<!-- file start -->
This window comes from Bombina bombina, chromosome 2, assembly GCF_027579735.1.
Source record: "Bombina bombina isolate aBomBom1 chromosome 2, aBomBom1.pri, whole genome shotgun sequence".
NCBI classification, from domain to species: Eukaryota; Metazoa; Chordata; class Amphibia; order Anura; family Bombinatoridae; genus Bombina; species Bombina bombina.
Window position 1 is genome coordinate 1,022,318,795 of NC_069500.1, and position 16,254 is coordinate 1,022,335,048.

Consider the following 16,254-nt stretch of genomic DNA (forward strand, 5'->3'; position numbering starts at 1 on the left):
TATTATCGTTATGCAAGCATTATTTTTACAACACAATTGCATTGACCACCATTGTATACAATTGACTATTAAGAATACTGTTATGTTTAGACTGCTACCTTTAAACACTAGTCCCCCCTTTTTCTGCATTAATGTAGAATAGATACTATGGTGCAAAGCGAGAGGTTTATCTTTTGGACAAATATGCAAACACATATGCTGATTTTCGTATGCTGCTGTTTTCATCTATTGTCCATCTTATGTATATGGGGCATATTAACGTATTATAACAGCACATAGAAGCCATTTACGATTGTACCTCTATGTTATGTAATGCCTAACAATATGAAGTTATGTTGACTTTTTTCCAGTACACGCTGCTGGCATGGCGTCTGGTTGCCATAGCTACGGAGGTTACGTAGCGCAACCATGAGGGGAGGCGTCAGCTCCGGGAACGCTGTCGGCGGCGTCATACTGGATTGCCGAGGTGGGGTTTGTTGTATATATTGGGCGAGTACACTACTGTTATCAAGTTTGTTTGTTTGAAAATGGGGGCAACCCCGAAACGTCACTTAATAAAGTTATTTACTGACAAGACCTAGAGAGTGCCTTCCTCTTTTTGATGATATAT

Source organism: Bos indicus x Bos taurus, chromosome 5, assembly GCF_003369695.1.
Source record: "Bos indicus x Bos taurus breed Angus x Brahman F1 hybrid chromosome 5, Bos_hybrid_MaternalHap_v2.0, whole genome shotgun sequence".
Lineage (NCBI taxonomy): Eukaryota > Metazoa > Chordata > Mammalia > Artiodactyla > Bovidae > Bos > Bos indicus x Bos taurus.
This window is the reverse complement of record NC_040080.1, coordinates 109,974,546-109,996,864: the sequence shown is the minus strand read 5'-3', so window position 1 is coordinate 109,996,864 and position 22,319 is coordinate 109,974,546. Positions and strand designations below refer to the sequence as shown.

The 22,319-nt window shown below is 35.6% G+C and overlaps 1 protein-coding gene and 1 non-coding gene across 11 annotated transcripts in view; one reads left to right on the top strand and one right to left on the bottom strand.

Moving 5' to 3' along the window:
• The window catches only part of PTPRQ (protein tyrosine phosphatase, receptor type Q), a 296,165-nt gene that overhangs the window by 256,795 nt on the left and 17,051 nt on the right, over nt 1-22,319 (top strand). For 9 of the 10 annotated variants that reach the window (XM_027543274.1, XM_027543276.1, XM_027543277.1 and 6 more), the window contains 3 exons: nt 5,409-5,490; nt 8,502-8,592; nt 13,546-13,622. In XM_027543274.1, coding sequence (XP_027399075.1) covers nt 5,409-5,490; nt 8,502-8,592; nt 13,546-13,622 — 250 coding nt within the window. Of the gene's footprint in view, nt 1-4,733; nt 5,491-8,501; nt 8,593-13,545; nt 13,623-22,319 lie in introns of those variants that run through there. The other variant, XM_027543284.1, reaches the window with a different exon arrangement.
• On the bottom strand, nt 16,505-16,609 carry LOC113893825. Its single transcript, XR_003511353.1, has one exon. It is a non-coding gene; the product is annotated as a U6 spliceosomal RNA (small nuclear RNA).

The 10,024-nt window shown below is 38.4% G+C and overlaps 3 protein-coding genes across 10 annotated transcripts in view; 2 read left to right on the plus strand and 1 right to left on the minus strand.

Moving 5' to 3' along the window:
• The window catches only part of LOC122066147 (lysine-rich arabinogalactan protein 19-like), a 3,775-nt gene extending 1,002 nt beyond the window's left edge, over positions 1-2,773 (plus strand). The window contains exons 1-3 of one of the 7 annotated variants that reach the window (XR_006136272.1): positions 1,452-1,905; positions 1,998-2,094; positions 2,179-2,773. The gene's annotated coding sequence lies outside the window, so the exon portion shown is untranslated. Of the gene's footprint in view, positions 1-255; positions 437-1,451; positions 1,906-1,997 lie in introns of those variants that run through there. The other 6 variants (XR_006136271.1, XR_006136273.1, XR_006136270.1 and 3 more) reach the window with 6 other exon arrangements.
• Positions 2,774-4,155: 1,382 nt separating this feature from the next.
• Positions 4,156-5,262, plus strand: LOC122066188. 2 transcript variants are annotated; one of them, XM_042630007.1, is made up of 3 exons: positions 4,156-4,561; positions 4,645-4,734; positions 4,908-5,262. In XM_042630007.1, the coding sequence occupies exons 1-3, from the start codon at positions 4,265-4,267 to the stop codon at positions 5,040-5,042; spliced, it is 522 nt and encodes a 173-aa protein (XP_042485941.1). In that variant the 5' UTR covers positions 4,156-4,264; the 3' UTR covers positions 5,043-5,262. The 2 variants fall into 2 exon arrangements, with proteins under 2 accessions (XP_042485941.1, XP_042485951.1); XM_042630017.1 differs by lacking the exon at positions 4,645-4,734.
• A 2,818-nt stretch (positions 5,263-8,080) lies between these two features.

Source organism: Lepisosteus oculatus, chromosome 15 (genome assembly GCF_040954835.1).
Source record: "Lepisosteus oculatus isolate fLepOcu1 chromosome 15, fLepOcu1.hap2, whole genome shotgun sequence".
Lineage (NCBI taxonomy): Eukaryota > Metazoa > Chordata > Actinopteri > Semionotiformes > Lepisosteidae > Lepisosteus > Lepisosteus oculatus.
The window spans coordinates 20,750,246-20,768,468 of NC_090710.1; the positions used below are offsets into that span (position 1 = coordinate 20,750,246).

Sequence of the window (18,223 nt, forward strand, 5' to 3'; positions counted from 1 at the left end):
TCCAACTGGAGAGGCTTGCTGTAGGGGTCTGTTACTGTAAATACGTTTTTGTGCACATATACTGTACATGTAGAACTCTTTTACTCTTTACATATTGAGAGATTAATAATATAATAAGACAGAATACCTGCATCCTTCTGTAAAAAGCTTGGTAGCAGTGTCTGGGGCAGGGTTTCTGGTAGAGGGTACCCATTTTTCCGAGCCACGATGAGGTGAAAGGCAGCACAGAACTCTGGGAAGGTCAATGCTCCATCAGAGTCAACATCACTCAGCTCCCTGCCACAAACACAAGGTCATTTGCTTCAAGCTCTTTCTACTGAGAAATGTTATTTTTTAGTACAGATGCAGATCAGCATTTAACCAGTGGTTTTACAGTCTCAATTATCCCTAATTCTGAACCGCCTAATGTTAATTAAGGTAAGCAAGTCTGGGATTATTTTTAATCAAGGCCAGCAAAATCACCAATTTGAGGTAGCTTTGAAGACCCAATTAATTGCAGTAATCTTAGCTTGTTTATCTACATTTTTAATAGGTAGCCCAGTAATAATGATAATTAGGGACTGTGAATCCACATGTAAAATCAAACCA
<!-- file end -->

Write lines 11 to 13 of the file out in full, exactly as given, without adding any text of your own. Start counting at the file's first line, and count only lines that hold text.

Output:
The 22,319-nt window shown below is 35.6% G+C and overlaps 1 protein-coding gene and 1 non-coding gene across 11 annotated transcripts in view; one reads left to right on the top strand and one right to left on the bottom strand.

Moving 5' to 3' along the window:
• The window catches only part of PTPRQ (protein tyrosine phosphatase, receptor type Q), a 296,165-nt gene that overhangs the window by 256,795 nt on the left and 17,051 nt on the right, over nt 1-22,319 (top strand). For 9 of the 10 annotated variants that reach the window (XM_027543274.1, XM_027543276.1, XM_027543277.1 and 6 more), the window contains 3 exons: nt 5,409-5,490; nt 8,502-8,592; nt 13,546-13,622. In XM_027543274.1, coding sequence (XP_027399075.1) covers nt 5,409-5,490; nt 8,502-8,592; nt 13,546-13,622 — 250 coding nt within the window. Of the gene's footprint in view, nt 1-4,733; nt 5,491-8,501; nt 8,593-13,545; nt 13,623-22,319 lie in introns of those variants that run through there. The other variant, XM_027543284.1, reaches the window with a different exon arrangement.